Now for that broken mast. Hold the very top telescopic section with a pair of soft jaw pliers and remove mast tip. Now slide the broken mast section up towards the top and off the end. Remove the lower broken piece by pushing it down and out the bottom of the mast outer section - the mast outer section is the piece that doesn't move, with the the hook up wire and the insulator bushing.

The broken ends will be deformed so you will need to carefully cut a short section off each of the affected ends using a hacksaw, clean up the edges and rough up the surface that is going to be soldered.

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The break in this mast is about 4 inches from the lower end of the lower most telescopic section. The plan is to repair the brake with an external sleeve made from 1/2 an inch of tube removed from one of the trimmed sections. Being an external sleeve means, as the mast is extending, the repaired section will hit the top of its outer mating part and stop only 4 inches before it was designed to do - a small price to pay.

Cut the sleeve lengthwise and use the shank of a drill, of the same size as the outer diameter of the mast section, to re-shape it.

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Reduce the wall thickness using a grinding wheel, slide the sleeve onto the mast section and check that it will fit through the mast outer section easily.

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Clean the mating areas and apply some flux. Slide the parts together and adjust until everything looks straight then go ahead and solder it.

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Clean up the joint and check it again in the mast outer section.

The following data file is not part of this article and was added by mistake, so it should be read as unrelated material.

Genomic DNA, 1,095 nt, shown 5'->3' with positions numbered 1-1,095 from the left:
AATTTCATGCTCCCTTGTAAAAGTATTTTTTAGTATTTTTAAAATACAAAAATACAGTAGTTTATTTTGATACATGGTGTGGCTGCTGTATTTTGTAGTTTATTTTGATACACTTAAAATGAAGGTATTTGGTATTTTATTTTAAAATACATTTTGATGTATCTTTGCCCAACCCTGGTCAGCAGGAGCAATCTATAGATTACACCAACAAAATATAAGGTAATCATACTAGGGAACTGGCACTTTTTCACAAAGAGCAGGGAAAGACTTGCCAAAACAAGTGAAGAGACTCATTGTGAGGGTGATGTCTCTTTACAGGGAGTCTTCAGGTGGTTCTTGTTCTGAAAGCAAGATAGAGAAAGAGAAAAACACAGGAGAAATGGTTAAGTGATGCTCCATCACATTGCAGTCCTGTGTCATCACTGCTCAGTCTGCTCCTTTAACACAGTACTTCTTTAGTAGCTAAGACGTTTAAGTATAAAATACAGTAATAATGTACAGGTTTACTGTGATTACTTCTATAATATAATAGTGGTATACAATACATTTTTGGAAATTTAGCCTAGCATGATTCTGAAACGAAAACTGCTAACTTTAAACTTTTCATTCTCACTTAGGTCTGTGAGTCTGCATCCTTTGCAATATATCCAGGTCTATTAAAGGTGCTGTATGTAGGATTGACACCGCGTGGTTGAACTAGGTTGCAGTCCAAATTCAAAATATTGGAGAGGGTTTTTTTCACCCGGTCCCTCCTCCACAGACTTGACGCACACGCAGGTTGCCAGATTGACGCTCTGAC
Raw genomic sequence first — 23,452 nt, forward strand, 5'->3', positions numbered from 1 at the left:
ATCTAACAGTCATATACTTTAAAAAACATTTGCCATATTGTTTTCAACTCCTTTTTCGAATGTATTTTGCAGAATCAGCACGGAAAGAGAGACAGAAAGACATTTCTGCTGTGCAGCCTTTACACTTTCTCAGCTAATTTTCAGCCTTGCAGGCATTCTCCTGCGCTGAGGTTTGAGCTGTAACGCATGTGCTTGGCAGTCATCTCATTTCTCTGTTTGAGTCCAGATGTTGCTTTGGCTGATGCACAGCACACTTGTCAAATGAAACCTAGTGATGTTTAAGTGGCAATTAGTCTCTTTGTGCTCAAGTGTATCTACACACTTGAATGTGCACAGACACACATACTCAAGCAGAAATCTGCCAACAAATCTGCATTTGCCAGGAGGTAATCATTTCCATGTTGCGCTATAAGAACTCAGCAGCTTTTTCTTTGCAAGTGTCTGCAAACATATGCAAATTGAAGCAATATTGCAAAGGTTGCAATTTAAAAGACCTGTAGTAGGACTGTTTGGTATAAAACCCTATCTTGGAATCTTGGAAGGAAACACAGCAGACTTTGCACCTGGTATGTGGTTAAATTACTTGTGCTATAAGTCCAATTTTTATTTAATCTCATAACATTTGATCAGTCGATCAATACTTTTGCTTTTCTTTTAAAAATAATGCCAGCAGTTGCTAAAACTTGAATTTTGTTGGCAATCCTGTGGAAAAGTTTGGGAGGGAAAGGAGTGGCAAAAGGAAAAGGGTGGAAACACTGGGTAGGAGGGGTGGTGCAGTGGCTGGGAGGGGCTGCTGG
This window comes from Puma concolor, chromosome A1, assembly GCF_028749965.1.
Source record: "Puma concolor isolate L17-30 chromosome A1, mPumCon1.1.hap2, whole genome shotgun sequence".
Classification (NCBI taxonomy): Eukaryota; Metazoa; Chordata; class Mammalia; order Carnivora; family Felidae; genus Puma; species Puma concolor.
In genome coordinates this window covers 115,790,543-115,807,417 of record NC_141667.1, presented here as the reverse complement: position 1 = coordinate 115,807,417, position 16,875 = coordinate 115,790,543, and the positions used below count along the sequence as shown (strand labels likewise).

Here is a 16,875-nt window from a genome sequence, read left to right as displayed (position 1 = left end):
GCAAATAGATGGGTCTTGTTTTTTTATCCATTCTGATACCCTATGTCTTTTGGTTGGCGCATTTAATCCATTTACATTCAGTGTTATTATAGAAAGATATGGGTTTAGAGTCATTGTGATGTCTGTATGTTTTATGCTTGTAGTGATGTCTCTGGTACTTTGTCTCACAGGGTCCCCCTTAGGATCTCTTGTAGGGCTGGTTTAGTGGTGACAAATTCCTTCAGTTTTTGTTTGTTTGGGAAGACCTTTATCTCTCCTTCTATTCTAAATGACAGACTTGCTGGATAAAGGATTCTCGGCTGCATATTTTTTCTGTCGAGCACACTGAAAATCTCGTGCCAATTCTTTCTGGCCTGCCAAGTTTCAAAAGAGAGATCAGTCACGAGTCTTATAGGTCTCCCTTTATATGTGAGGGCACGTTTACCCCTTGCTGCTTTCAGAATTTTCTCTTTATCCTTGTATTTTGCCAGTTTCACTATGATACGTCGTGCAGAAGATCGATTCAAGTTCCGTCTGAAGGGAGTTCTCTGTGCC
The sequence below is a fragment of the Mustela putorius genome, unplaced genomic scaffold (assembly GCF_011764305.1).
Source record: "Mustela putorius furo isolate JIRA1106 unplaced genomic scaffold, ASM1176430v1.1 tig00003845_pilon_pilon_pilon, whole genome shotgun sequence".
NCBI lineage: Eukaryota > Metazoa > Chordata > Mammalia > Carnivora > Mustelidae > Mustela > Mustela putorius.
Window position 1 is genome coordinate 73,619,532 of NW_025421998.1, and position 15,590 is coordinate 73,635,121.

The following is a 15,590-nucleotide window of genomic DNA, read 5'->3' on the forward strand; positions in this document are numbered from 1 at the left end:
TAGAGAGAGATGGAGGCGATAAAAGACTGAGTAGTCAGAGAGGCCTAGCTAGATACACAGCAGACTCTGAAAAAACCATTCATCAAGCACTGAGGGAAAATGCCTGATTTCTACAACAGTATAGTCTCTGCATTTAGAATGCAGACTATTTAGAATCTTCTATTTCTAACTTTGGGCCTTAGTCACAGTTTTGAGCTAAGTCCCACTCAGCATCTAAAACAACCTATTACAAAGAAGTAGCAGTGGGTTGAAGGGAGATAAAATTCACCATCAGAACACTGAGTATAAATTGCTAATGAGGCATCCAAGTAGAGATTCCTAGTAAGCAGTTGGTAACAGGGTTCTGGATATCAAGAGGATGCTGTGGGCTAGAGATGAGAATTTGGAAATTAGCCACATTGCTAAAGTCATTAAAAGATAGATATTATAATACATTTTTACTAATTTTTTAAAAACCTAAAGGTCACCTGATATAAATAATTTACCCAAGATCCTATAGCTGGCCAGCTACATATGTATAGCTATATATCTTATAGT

Any solder intruding into the inside must to be removed, otherwise the mating mast section won't slide. Holding the repaired section vertical, I heated the tip of a length of 1/8th inch diameter wire until it was red hot and rattled it about inside. Any bits of unwanted solder simply fell through the open mast section.

Slide the mast sections together taking care not to damage the fragile brass fingers near the ends.

Screw the mast tip on and start the nylon drive cord into the drive unit. Power up the drive unit, using the power lead that you took note of earlier, and let the nylon cord enter and get started in the drive unit. Just let the nylon cord coil sufficiently for you to manually push the mast assembly insulator bushing into the socket on the drive unit - at this stage the mast will be partially extended.

Bring the support tube over the mast assembly and locate it over the drive unit socket taking care to let the hook up wire come through the hole.

Re-attach the screws and the earth wire. Before any more assembly takes place, test to see if works. The mast should fully extend (with the exception of a few inches due to the repair) and come to a stop with the sound of the motor increasing in speed for a couple of seconds then going under load for a split second then speeding up and so on. The same override sounds should be heard when the mast is retracted.

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When you're satisfied everything works OK, solder the hook up wire back on and replace the coax flange, the lower spacer and the mounting bracket.

Here it is all finished and ready for the car.